Coagulase-negative staphylococci as reservoirs of genes facilitating MRSA infection

Staphylococcal commensal species such as Staphylococcus epidermidis are being recognized as important sources of genes promoting MRSA colonization and virulence

Authors

  • Michael Otto

    Corresponding author
    1. Pathogen Molecular Genetics Section, Laboratory of Human Bacterial Pathogenesis, National Institute of Allergy and Infectious Diseases (NIAID), The National Institutes of Health (NIH), Bethesda, MD, USA
    • Pathogen Molecular Genetics Section, Laboratory of Human Bacterial Pathogenesis, National Institute of Allergy and Infectious Diseases (NIAID), The National Institutes of Health (NIH), Bethesda, MD, USA.
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Abstract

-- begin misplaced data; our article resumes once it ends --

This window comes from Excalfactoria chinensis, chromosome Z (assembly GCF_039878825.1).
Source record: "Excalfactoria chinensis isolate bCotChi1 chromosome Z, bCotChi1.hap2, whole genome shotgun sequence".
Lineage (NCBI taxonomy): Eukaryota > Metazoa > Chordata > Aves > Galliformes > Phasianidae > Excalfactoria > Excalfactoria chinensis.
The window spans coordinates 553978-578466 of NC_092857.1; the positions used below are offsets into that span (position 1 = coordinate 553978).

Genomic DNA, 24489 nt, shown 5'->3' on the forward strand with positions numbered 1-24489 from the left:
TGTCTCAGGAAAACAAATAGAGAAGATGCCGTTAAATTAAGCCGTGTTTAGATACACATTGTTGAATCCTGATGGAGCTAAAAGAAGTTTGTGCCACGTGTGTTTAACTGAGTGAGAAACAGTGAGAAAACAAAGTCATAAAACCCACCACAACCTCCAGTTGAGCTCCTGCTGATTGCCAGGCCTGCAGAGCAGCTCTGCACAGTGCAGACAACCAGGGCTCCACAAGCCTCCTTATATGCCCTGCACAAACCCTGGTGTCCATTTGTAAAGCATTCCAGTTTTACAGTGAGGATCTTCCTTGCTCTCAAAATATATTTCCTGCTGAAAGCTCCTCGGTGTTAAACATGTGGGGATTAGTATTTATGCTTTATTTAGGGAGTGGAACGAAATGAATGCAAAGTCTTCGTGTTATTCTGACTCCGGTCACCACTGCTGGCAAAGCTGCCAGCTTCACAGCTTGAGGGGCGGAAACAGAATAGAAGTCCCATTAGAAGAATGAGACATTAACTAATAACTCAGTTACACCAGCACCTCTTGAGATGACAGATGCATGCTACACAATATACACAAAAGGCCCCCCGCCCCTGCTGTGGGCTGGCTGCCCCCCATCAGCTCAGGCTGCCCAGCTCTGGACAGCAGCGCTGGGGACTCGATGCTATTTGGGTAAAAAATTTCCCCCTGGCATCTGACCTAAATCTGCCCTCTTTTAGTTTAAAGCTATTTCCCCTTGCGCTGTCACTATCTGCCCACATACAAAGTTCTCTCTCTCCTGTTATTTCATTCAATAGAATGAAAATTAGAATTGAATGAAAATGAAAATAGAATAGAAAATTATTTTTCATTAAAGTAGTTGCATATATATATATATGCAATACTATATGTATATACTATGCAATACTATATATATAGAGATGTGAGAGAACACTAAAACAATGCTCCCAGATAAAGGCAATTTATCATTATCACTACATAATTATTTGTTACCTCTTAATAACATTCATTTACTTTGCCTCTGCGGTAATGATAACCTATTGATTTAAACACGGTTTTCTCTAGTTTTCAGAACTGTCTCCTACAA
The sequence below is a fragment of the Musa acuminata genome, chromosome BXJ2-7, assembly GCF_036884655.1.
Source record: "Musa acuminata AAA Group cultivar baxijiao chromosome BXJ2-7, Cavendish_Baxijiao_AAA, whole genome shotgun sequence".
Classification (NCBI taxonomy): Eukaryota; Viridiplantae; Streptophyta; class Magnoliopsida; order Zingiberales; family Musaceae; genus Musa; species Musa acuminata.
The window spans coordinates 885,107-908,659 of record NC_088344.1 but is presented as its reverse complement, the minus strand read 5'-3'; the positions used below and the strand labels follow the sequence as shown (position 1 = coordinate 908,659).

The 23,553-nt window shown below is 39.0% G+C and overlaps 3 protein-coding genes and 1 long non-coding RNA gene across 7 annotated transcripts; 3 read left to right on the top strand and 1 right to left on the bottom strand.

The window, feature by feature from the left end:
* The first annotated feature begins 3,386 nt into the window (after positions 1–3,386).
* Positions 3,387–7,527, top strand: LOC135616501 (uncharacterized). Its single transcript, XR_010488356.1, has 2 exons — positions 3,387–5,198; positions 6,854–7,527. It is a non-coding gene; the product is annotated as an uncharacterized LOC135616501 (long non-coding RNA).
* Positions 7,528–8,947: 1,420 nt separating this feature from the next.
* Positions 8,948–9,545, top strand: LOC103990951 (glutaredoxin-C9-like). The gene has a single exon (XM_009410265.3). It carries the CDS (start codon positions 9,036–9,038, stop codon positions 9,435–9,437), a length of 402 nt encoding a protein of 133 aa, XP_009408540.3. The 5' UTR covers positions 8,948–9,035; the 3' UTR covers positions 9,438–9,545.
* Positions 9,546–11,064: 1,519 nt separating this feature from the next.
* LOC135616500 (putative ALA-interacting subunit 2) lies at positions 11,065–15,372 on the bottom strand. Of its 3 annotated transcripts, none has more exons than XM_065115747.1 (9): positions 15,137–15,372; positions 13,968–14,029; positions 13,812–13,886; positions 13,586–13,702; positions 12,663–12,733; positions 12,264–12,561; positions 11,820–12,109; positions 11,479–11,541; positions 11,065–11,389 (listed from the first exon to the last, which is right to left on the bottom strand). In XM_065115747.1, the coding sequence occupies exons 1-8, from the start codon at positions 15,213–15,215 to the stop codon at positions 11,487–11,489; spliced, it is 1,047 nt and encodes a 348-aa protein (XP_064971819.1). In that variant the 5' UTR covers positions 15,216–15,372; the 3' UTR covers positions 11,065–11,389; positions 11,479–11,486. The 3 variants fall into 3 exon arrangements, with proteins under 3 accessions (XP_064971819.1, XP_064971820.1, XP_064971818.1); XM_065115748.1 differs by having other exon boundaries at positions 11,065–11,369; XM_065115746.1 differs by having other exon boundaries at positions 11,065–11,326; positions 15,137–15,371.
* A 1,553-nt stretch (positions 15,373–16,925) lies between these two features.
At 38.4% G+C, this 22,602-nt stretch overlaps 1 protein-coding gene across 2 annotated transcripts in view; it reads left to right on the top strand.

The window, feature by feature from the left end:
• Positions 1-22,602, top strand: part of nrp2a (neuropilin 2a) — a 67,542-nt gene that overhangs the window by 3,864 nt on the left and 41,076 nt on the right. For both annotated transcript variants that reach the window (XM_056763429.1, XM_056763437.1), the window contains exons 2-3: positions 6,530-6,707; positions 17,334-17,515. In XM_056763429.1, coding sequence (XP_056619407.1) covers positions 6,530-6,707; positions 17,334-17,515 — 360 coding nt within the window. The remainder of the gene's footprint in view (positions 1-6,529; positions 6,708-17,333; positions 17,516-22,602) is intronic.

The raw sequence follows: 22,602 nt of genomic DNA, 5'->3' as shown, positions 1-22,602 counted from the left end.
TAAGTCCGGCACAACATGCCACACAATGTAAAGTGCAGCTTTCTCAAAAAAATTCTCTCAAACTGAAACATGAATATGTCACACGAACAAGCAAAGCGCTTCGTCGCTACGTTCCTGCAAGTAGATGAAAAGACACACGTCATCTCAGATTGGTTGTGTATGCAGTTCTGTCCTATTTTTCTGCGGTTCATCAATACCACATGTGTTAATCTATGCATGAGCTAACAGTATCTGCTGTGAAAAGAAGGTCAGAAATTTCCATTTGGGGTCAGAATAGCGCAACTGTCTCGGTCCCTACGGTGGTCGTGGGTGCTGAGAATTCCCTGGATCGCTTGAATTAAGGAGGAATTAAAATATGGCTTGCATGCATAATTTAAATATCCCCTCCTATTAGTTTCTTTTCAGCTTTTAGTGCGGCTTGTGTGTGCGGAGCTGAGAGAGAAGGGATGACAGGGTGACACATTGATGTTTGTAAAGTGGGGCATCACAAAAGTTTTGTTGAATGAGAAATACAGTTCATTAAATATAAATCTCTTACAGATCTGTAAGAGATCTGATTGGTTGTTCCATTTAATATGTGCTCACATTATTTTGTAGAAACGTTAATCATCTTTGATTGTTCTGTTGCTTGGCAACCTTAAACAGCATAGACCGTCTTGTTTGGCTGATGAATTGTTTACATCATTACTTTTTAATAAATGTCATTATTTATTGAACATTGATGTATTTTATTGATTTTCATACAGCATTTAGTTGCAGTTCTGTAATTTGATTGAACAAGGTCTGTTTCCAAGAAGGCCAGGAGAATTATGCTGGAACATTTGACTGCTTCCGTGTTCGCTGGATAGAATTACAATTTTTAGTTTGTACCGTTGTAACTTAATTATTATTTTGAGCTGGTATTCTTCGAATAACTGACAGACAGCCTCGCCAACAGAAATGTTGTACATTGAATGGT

Recent research has suggested that Staphylococcus epidermidis is a reservoir of genes that, after horizontal transfer, facilitate the potential of Staphylococcus aureus to colonize, survive during infection, or resist antibiotic treatment, traits that are notably manifest in methicillin-resistant S. aureus (MRSA). S. aureus is a dangerous human pathogen and notorious for acquiring antibiotic resistance. MRSA in particular is one of the most frequent causes of morbidity and death in hospitalized patients. S. aureus is an extremely versatile pathogen with a multitude of mechanisms to cause disease and circumvent immune defenses. In contrast, most other staphylococci, such as S. epidermidis, are commonly benign commensals and only occasionally cause disease. Recent findings highlight the key importance of efforts to better understand how genes of staphylococci other than S. aureus contribute to survival in the human host, how they are transferred to S. aureus, and why this exchange appears to be uni-directional.

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